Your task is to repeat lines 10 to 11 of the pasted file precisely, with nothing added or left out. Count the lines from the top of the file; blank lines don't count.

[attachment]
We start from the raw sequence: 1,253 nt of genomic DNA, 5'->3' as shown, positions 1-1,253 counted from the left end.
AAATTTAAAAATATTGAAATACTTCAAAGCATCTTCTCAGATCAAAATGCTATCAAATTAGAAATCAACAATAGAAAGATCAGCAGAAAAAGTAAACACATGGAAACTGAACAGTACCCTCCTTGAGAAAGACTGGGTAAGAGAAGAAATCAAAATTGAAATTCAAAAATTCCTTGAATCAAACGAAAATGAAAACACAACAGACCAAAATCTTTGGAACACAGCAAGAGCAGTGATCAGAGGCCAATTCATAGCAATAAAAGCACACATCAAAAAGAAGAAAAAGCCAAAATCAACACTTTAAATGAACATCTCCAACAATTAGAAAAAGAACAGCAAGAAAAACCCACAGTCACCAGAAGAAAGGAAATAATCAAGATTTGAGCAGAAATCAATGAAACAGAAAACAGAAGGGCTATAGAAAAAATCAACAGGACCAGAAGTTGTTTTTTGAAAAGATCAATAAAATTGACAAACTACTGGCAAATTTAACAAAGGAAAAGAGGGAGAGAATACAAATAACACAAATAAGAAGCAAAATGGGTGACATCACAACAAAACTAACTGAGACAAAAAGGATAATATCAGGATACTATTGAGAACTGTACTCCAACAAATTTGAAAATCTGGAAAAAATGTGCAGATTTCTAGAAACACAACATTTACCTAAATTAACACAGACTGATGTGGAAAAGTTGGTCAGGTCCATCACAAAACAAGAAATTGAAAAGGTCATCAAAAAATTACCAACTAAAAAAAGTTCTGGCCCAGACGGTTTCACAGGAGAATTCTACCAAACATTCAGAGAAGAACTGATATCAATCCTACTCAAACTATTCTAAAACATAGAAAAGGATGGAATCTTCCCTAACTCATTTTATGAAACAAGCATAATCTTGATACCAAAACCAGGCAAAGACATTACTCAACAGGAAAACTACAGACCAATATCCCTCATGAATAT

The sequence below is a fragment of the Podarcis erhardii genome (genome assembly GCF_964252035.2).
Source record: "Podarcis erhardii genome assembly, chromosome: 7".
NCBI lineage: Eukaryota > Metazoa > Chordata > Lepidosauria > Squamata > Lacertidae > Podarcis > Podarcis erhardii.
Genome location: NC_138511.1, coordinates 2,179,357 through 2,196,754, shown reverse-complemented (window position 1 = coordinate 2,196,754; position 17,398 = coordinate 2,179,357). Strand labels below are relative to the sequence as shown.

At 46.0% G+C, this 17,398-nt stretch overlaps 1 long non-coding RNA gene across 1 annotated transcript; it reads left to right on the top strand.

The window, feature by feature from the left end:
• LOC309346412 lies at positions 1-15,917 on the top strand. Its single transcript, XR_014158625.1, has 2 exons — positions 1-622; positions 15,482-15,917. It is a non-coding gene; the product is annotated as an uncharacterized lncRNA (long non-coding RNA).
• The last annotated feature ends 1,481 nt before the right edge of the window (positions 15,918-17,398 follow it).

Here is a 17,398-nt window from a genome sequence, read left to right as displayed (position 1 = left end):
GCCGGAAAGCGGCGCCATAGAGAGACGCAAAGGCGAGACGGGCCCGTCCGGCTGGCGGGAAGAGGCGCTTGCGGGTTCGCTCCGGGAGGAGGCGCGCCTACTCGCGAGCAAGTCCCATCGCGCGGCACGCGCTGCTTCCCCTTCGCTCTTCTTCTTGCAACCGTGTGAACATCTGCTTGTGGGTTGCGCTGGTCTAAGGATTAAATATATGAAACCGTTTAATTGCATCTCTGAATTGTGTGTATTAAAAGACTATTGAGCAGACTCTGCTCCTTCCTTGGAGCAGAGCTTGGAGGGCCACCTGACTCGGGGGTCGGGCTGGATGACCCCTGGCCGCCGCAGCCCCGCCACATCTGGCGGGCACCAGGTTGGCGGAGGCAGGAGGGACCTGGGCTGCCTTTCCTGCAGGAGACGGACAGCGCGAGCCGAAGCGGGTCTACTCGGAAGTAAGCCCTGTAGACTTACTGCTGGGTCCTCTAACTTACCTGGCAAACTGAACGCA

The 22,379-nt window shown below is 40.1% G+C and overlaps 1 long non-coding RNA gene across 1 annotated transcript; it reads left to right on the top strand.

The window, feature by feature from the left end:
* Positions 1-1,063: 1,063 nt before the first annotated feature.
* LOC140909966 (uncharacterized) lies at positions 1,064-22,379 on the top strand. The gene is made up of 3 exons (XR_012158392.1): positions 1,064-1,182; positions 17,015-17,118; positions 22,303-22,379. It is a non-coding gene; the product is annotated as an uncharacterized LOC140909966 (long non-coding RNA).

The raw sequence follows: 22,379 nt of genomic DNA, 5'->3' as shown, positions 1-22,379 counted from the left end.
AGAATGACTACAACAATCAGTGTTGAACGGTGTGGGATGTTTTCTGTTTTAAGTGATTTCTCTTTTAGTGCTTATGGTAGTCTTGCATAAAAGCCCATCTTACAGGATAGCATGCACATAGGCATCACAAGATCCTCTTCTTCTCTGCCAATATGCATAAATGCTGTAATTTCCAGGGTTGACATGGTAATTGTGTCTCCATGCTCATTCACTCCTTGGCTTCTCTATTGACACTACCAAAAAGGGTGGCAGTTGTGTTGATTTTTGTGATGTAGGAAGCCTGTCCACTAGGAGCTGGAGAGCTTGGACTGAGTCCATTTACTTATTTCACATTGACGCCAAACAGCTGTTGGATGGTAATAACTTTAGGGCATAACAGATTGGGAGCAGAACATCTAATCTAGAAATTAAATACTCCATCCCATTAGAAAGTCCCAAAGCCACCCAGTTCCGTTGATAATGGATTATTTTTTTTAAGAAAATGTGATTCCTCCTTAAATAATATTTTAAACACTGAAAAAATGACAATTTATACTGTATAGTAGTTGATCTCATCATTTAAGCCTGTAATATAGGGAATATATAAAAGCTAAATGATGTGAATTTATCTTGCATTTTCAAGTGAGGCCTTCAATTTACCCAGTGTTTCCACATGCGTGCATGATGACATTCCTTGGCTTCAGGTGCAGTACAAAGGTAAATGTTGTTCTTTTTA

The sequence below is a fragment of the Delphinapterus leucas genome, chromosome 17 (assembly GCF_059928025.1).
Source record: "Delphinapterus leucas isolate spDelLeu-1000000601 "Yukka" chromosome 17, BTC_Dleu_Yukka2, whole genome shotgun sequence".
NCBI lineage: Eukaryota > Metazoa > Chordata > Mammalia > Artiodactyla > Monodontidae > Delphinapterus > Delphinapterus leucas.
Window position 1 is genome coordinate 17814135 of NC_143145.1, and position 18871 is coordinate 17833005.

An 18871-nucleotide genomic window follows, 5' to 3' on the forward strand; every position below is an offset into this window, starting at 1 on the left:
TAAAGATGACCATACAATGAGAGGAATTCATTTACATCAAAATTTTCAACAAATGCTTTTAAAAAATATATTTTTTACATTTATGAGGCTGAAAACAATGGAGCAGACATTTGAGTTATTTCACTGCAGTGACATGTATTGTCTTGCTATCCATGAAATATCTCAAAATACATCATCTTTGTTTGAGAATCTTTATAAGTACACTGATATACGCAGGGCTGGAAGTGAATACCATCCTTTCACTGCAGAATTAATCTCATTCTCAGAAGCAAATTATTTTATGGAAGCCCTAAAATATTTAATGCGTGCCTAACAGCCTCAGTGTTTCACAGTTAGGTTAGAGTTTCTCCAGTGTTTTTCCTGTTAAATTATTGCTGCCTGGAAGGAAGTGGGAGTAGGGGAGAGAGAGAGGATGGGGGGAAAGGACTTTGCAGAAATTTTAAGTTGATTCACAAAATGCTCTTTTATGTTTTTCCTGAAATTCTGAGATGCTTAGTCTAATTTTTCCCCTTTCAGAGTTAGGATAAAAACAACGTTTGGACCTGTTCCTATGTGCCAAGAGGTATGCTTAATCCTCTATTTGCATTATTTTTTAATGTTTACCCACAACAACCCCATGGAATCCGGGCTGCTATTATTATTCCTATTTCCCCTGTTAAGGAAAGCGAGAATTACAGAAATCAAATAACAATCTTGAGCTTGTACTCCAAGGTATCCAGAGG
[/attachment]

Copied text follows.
• The last annotated feature ends 1,481 nt before the right edge of the window (positions 15,918-17,398 follow it).

Here is a 17,398-nt window from a genome sequence, read left to right as displayed (position 1 = left end):